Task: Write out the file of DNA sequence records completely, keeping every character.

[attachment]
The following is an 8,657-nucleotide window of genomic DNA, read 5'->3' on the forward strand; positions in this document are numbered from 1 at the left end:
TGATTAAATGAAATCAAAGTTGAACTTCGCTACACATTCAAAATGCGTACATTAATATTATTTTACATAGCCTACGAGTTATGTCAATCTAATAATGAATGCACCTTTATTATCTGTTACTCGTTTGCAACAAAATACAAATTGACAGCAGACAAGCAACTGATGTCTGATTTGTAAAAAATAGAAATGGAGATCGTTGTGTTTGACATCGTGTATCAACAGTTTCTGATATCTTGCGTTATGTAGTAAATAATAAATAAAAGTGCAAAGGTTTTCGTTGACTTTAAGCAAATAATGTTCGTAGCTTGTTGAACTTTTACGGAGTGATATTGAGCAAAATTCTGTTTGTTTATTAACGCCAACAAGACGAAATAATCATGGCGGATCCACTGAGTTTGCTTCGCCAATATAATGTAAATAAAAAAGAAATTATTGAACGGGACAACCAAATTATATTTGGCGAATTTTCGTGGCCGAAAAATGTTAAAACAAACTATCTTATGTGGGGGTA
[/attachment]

The following is an 8,657-nucleotide window of genomic DNA, read 5'->3' on the forward strand; positions in this document are numbered from 1 at the left end:
TGATTAAATGAAATCAAAGTTGAACTTCGCTACACATTCAAAATGCGTACATTAATATTATTTTACATAGCCTACGAGTTATGTCAATCTAATAATGAATGCACCTTTATTATCTGTTACTCGTTTGCAACAAAATACAAATTGACAGCAGACAAGCAACTGATGTCTGATTTGTAAAAAATAGAAATGGAGATCGTTGTGTTTGACATCGTGTATCAACAGTTTCTGATATCTTGCGTTATGTAGTAAATAATAAATAAAAGTGCAAAGGTTTTCGTTGACTTTAAGCAAATAATGTTCGTAGCTTGTTGAACTTTTACGGAGTGATATTGAGCAAAATTCTGTTTGTTTATTAACGCCAACAAGACGAAATAATCATGGCGGATCCACTGAGTTTGCTTCGCCAATATAATGTAAATAAAAAAGAAATTATTGAACGGGACAACCAAATTATATTTGGCGAATTTTCGTGGCCGAAAAATGTTAAAACAAACTATCTTATGTGGGGGTA